Accession Number:

ADA102201

Title:

Viscous and Thermal Effects on Resonant Photo-Acoustic Spectroscopy.

Descriptive Note:

Master's thesis,

Corporate Author:

AIR FORCE INST OF TECH WRIGHT-PATTERSON AFB OH

Personal Author(s):

Report Date:

1979-12-01

Pagination or Media Count:

52.0

Abstract:

The Photo-acoustic effect occurs when a chopped beam of light shining on an absorbing gas produces sound waves. From the amplitude of these waves one can infer the absorption spectrum of a known sample, or detect trace gases in an unknown sample. While the signal strength is inversely proportional to the sample chamber volume, in some cases it is advantageous to design a large cell as an acoustic resonance chamber, and modulate the excitation beam at a natural frequency of the chamber. The resonant amplification factor QW depends upon the system losses. The dominating loss mechanisms are the thermal and viscous boundary layer effects. By rescaling the local coordinates, one can include these losses, neglecting terms smaller than the boundary layer thickness, simply by modifying the boundary conditions for the non-dissipative wave equation. From there one can derive an equation for QW applicable at all sample chamber resonances. This equation will be useful in evaluating the relative advantages of resonant and non-resonant photo-acoustic spectroscopy. An experiment conducted with a KryptonArgon laser shining on a one atmosphere sample of dry air with .5 NO2 enclosed in a cylinder resulted in amplification factors less than those predicted. An analysis of the data, and the results of later experiments at lower pressures indicated that the unpredicted losses were probably due to imperfect cell construction. Author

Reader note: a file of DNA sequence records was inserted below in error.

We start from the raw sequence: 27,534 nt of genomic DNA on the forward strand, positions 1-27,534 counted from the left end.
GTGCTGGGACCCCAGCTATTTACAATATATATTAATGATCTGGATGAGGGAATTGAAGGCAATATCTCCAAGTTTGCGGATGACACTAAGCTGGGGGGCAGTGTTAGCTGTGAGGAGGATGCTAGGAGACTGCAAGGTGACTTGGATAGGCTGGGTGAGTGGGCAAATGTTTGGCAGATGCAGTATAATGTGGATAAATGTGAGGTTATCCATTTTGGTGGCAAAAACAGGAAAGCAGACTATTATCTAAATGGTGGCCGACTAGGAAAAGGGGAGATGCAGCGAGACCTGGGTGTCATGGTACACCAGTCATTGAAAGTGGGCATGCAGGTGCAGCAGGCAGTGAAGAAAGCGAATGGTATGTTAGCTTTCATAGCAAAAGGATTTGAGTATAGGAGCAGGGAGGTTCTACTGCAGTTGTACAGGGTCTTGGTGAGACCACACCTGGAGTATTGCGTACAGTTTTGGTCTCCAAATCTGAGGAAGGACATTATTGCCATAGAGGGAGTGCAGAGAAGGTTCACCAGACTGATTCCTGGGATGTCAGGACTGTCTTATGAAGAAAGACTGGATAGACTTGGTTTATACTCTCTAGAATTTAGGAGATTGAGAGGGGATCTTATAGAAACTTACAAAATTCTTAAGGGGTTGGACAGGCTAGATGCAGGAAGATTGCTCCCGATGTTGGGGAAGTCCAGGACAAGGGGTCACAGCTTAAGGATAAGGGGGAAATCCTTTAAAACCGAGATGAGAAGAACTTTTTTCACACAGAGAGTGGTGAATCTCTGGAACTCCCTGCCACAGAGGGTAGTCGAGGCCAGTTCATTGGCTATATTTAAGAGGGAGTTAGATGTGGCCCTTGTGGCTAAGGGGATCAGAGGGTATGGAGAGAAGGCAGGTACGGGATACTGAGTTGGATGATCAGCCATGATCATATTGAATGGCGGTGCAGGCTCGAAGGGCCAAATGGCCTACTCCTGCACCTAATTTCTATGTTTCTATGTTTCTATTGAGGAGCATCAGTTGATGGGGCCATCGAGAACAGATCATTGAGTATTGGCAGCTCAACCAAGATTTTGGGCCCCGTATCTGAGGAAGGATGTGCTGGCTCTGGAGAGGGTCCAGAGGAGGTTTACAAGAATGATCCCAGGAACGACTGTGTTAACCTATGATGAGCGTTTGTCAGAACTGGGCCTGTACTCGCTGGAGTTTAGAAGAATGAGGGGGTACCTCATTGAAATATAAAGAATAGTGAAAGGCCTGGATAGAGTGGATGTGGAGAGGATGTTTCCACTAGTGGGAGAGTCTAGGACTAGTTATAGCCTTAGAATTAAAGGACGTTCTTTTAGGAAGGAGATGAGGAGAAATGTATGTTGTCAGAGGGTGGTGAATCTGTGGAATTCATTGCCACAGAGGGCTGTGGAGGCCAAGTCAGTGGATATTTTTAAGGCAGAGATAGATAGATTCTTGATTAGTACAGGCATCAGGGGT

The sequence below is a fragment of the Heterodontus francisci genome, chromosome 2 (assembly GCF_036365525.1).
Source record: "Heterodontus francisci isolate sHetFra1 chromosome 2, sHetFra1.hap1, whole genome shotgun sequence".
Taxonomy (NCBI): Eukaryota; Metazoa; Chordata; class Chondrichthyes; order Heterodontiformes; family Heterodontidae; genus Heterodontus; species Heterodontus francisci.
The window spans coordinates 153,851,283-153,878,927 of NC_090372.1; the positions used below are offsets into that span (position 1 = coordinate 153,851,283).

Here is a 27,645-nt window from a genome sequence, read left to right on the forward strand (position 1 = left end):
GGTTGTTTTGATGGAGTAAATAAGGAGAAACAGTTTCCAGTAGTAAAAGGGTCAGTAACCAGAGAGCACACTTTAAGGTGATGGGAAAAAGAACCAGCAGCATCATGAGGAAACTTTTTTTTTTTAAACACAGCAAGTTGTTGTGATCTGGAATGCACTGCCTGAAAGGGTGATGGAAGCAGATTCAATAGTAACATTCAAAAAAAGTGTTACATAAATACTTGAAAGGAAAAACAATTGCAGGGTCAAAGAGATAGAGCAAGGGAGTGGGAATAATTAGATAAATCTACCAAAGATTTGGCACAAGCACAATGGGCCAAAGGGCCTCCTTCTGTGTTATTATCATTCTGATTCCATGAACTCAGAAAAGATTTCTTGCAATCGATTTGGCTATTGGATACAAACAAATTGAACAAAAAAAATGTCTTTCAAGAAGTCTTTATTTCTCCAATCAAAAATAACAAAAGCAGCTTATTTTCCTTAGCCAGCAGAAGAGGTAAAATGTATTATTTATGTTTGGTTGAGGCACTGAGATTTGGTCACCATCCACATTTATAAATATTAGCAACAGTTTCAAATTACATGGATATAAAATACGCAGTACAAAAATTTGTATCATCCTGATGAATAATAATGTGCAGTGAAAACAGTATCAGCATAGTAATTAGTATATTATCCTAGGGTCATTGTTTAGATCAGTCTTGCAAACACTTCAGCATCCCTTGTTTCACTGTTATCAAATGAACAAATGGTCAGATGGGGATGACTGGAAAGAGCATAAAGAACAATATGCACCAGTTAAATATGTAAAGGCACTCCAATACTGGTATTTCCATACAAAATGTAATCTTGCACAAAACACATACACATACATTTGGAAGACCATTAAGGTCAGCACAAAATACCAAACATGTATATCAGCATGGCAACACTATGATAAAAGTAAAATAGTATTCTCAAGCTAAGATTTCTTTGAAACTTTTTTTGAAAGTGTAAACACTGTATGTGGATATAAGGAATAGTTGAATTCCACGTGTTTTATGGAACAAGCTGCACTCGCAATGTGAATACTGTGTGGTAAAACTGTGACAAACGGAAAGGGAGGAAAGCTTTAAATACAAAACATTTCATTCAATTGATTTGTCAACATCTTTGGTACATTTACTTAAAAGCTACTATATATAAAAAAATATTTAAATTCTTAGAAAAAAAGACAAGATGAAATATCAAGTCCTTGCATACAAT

Subject Categories:

  • Optical Detection and Detectors
  • Acoustics

Distribution Statement:

APPROVED FOR PUBLIC RELEASE